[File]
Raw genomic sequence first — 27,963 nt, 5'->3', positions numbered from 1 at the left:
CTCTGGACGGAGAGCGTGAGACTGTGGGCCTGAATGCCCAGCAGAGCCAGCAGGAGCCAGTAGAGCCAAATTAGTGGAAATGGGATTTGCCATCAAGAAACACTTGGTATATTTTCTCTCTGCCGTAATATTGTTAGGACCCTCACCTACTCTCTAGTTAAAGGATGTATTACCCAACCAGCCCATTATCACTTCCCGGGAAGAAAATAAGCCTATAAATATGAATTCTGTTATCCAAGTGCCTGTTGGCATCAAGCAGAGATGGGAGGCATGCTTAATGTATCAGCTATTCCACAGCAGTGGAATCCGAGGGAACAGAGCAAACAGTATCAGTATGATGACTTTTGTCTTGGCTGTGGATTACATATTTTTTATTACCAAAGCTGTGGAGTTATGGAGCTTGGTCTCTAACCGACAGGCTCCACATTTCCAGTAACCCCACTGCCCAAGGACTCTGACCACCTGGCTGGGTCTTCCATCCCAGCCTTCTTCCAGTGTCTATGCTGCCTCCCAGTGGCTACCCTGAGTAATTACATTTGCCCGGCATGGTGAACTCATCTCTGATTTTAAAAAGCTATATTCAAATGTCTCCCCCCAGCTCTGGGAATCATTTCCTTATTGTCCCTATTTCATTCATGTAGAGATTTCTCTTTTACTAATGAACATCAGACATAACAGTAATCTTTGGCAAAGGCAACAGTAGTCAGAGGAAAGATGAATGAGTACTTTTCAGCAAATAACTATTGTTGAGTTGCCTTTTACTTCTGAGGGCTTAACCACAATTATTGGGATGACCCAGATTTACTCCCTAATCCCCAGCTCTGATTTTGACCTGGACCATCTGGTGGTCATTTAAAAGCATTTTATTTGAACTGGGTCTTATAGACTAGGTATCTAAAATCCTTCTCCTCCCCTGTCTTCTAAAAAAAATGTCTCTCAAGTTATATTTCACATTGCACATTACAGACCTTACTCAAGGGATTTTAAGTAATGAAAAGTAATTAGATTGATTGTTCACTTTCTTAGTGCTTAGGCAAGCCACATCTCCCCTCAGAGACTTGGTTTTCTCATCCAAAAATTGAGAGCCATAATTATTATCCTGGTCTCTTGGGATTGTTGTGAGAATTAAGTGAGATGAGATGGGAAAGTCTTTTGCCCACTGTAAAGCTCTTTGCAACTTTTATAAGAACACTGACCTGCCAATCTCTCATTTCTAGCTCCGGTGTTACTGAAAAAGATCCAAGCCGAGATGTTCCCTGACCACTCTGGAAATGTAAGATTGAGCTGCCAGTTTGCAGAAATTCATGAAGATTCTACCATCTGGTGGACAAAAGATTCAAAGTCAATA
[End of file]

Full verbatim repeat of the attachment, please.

Raw genomic sequence first — 27,963 nt, 5'->3', positions numbered from 1 at the left:
CTCTGGACGGAGAGCGTGAGACTGTGGGCCTGAATGCCCAGCAGAGCCAGCAGGAGCCAGTAGAGCCAAATTAGTGGAAATGGGATTTGCCATCAAGAAACACTTGGTATATTTTCTCTCTGCCGTAATATTGTTAGGACCCTCACCTACTCTCTAGTTAAAGGATGTATTACCCAACCAGCCCATTATCACTTCCCGGGAAGAAAATAAGCCTATAAATATGAATTCTGTTATCCAAGTGCCTGTTGGCATCAAGCAGAGATGGGAGGCATGCTTAATGTATCAGCTATTCCACAGCAGTGGAATCCGAGGGAACAGAGCAAACAGTATCAGTATGATGACTTTTGTCTTGGCTGTGGATTACATATTTTTTATTACCAAAGCTGTGGAGTTATGGAGCTTGGTCTCTAACCGACAGGCTCCACATTTCCAGTAACCCCACTGCCCAAGGACTCTGACCACCTGGCTGGGTCTTCCATCCCAGCCTTCTTCCAGTGTCTATGCTGCCTCCCAGTGGCTACCCTGAGTAATTACATTTGCCCGGCATGGTGAACTCATCTCTGATTTTAAAAAGCTATATTCAAATGTCTCCCCCCAGCTCTGGGAATCATTTCCTTATTGTCCCTATTTCATTCATGTAGAGATTTCTCTTTTACTAATGAACATCAGACATAACAGTAATCTTTGGCAAAGGCAACAGTAGTCAGAGGAAAGATGAATGAGTACTTTTCAGCAAATAACTATTGTTGAGTTGCCTTTTACTTCTGAGGGCTTAACCACAATTATTGGGATGACCCAGATTTACTCCCTAATCCCCAGCTCTGATTTTGACCTGGACCATCTGGTGGTCATTTAAAAGCATTTTATTTGAACTGGGTCTTATAGACTAGGTATCTAAAATCCTTCTCCTCCCCTGTCTTCTAAAAAAAATGTCTCTCAAGTTATATTTCACATTGCACATTACAGACCTTACTCAAGGGATTTTAAGTAATGAAAAGTAATTAGATTGATTGTTCACTTTCTTAGTGCTTAGGCAAGCCACATCTCCCCTCAGAGACTTGGTTTTCTCATCCAAAAATTGAGAGCCATAATTATTATCCTGGTCTCTTGGGATTGTTGTGAGAATTAAGTGAGATGAGATGGGAAAGTCTTTTGCCCACTGTAAAGCTCTTTGCAACTTTTATAAGAACACTGACCTGCCAATCTCTCATTTCTAGCTCCGGTGTTACTGAAAAAGATCCAAGCCGAGATGTTCCCTGACCACTCTGGAAATGTAAGATTGAGCTGCCAGTTTGCAGAAATTCATGAAGATTCTACCATCTGGTGGACAAAAGATTCAAAGTCAATA